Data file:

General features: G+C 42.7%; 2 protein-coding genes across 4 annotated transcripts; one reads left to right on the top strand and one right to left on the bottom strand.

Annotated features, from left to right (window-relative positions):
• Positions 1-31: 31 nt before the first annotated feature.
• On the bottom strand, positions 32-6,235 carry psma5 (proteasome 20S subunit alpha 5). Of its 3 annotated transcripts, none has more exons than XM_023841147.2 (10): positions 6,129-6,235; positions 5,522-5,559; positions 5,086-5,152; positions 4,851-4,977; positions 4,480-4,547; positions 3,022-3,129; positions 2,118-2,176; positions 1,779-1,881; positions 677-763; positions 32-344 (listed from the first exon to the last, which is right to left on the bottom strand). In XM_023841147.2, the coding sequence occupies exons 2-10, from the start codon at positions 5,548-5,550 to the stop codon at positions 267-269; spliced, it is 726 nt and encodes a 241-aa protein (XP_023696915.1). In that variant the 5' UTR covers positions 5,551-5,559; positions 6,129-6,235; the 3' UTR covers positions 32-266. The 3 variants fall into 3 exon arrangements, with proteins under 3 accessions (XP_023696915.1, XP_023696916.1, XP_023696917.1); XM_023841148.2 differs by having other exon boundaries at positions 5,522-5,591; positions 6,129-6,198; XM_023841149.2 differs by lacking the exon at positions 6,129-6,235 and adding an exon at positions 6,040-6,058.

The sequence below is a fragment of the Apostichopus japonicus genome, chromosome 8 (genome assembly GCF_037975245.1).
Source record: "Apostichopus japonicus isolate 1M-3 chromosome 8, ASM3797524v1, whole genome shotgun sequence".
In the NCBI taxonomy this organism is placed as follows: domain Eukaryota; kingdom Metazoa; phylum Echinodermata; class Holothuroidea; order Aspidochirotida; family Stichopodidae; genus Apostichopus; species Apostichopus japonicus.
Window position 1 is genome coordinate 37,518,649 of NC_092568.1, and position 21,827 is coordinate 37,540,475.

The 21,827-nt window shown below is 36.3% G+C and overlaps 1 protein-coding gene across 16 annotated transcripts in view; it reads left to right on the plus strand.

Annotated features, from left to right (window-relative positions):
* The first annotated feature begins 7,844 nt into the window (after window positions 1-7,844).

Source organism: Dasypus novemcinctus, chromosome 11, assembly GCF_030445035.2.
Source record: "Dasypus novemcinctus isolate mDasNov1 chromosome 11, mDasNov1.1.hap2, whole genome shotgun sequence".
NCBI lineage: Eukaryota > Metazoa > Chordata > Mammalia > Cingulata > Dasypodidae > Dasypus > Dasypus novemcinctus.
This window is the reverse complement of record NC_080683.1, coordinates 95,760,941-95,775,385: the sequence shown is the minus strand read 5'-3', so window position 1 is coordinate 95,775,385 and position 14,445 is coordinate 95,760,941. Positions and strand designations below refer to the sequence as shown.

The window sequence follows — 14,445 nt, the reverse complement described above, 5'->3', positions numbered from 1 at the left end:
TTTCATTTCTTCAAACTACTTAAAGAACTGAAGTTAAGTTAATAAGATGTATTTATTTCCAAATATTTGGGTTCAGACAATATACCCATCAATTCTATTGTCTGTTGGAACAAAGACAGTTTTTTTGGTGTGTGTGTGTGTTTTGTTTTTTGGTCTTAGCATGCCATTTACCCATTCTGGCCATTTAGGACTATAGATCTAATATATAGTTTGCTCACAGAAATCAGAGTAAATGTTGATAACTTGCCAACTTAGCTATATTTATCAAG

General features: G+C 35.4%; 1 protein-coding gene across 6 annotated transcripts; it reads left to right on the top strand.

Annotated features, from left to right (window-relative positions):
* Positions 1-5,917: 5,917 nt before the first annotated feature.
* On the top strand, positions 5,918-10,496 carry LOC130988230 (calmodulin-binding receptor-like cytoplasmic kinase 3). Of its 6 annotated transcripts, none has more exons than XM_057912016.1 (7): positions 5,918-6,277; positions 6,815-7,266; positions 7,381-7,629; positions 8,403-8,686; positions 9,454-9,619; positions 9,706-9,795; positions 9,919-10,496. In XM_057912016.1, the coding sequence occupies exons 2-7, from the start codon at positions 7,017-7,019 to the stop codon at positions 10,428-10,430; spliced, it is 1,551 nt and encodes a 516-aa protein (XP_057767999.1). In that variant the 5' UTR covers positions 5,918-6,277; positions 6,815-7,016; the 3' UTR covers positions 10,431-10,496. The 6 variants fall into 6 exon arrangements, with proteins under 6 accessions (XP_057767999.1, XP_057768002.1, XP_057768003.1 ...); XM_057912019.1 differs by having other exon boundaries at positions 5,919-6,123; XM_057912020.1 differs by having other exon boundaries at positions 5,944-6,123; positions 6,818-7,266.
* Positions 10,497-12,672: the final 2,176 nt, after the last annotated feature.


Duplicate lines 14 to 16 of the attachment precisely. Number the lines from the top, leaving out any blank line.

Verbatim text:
NCBI lineage: Eukaryota > Metazoa > Chordata > Mammalia > Cingulata > Dasypodidae > Dasypus > Dasypus novemcinctus.
This window is the reverse complement of record NC_080683.1, coordinates 95,760,941-95,775,385: the sequence shown is the minus strand read 5'-3', so window position 1 is coordinate 95,775,385 and position 14,445 is coordinate 95,760,941. Positions and strand designations below refer to the sequence as shown.

The window sequence follows — 14,445 nt, the reverse complement described above, 5'->3', positions numbered from 1 at the left end: